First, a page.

I loathe small-talk but it's a learnable skill: it's formulaic and very limited in scope, and used either as an ice-breaker to start a more interesting conversation, or as noise to fill the empty air. In neither case is it interesting in itself. You can learn the ritual too. A few topics are perennial favorites: weather, traffic, sports, movies. They are all widely shared experiences that are not controversial or personal/private so they are safe choices for chatting with people you don't know well.

The easiest approach is to wait for the other person to initiate the small-talk, then respond with some stock phrases. Since small-talk is predictable (e.g., weather, sports) you can have some canned replies in your repertoire; you don't need to be original, profound or witty. Then tack a small question onto the end, to give the other person an excuse to talk about themselves, and they will happily chatter away. In my more misanthropic moments I make a game out of this, to see how much I can get them to talk without revealing anything about myself.

For me, the magic secret of conversation was learning how to let the other person do the work. People love to talk about themselves and their families, so give them an opening and they'll run with it. All you have to do is show an interest in them, and they will perceive you as interesting. The art is learning to ask the right sort of questions - personal enough (yay! all about ME!) but not too personal (ew, creepy). With my craptastic social skills I stick to safe "public life" topics: stuff that people do in public (at school, work, book clubs, etc).

Watch other people making small talk a few times and notice how predictable it is. There's a formula that people probably aren't even aware they're following - that's how deeply engrained it is - but you can figure it out.
Them: opening ("Lovely weather today").
You: softball response ("Glad it finally stopped raining").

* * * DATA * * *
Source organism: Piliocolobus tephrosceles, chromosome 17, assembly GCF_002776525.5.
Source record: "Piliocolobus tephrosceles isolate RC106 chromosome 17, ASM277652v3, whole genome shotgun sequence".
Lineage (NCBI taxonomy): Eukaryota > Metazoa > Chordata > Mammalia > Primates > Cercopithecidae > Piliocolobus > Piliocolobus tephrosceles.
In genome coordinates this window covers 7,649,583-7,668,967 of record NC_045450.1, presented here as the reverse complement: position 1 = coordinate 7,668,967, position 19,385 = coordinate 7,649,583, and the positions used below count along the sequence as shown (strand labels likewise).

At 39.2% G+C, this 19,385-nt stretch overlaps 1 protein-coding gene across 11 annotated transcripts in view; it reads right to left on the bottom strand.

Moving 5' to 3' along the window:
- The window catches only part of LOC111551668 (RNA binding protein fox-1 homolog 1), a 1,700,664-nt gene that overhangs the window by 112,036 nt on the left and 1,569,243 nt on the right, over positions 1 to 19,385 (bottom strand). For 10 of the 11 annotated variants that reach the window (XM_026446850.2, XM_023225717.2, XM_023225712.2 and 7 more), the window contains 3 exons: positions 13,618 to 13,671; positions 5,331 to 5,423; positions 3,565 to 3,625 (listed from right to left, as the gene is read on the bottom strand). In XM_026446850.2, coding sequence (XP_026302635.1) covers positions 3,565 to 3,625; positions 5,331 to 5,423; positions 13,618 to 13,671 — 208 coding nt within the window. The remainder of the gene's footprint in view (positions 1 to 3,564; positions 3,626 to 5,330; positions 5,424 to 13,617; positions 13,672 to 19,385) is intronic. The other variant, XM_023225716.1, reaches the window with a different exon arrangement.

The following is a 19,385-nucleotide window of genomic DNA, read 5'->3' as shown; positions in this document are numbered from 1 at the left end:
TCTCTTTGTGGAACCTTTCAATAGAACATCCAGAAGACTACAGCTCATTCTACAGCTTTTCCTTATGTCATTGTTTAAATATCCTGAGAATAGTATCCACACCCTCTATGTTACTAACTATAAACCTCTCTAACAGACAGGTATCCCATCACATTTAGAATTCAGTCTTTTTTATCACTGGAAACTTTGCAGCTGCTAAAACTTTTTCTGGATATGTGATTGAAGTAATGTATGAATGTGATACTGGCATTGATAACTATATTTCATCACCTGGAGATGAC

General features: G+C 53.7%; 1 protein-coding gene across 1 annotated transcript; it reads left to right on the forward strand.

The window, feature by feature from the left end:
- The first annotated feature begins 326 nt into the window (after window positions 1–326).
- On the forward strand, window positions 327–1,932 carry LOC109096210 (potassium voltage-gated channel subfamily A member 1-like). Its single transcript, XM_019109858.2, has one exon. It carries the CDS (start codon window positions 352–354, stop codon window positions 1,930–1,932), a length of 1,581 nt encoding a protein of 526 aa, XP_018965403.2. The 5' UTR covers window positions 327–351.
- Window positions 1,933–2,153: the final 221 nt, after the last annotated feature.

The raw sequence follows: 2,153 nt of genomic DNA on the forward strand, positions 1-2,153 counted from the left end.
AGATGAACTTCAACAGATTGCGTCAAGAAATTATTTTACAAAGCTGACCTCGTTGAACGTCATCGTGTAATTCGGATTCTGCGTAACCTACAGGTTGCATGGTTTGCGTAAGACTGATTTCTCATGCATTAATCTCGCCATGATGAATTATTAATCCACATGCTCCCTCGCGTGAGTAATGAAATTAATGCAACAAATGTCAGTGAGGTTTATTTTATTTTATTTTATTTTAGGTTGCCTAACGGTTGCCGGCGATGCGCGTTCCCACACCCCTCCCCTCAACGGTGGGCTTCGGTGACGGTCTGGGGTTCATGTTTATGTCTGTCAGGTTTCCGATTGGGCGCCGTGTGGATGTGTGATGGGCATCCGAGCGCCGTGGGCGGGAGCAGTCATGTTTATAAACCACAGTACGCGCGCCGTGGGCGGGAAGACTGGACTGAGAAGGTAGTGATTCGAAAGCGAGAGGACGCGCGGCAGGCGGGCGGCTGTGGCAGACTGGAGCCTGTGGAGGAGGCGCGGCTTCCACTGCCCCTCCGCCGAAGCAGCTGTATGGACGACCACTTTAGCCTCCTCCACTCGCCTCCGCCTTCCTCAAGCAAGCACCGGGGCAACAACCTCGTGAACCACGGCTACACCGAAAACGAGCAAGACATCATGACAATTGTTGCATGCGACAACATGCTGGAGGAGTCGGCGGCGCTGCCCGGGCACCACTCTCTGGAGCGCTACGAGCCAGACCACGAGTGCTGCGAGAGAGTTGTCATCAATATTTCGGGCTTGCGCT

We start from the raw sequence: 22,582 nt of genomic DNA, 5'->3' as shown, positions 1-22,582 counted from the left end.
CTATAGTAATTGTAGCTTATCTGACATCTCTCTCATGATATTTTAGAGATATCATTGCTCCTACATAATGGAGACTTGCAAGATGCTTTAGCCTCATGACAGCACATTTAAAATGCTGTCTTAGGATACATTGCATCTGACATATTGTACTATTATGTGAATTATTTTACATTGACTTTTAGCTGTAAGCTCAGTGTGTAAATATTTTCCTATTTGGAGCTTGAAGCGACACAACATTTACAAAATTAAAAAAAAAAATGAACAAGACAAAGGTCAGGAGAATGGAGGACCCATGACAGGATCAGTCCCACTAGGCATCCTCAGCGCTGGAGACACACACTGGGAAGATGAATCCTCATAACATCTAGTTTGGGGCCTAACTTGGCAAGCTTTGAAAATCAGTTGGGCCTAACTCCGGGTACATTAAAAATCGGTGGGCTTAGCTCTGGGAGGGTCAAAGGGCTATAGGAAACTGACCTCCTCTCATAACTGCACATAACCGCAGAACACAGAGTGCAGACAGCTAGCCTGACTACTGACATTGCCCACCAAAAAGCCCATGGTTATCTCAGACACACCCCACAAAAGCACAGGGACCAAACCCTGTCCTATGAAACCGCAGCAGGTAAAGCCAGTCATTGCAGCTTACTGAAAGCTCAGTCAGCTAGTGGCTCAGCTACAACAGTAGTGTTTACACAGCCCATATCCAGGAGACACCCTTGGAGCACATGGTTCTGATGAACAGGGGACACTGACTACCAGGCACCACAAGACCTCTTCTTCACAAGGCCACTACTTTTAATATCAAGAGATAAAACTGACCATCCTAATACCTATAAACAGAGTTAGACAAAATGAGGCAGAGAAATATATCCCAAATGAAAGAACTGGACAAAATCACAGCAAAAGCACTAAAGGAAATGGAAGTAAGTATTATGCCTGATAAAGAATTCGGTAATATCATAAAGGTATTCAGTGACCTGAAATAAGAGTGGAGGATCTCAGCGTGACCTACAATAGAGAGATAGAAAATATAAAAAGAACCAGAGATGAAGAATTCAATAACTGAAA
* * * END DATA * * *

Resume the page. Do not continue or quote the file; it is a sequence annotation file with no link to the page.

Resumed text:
Them: can we talk about me? ("Should be good weather for the game this weekend").
You: fine, let's talk about you ("You a Giants fan?").
There's only a handful of patterns involved in small talk, and the sooner you can get to Let's Talk About You, the easier it is.

You're expected to stick to the formulas - it's a way to show that you fit in, understand the social rules, etc. Luckily the patterns are very simple and you don't have to care about the topic. It's not about exchanging information, it's about establishing a rapport and showing you're safe and predictable, part of the "tribe".

Once I figured out the rules it got fairly easy to make small-talk. I still hate it but if it's unavoidable I get cynical amusement out of how easy it is to wind 'em up and let 'em go. (Parents of small children are the easiest marks.) By tossing out an occasional leading question, I barely have to say anything at all!

I think The Red Army is onto something with the idea that you might be overwhelmed inside your own brain and weirdness ensues. I think you might try adopting the attitude that small-talk is a game with simple rules, and you "win" if you can get the other person to talk more than you. (Note: you should master how to ask non-creepy questions first.) It's not how neurotypical people see small-talk, but it helps me cope with this time-wasting ritual. I don't give a shit about yourkidsoryourcatorshoppingorsportsblahblahblah but I don't want to be rude so I take a mental step back from the annoyance and enjoy my own private game.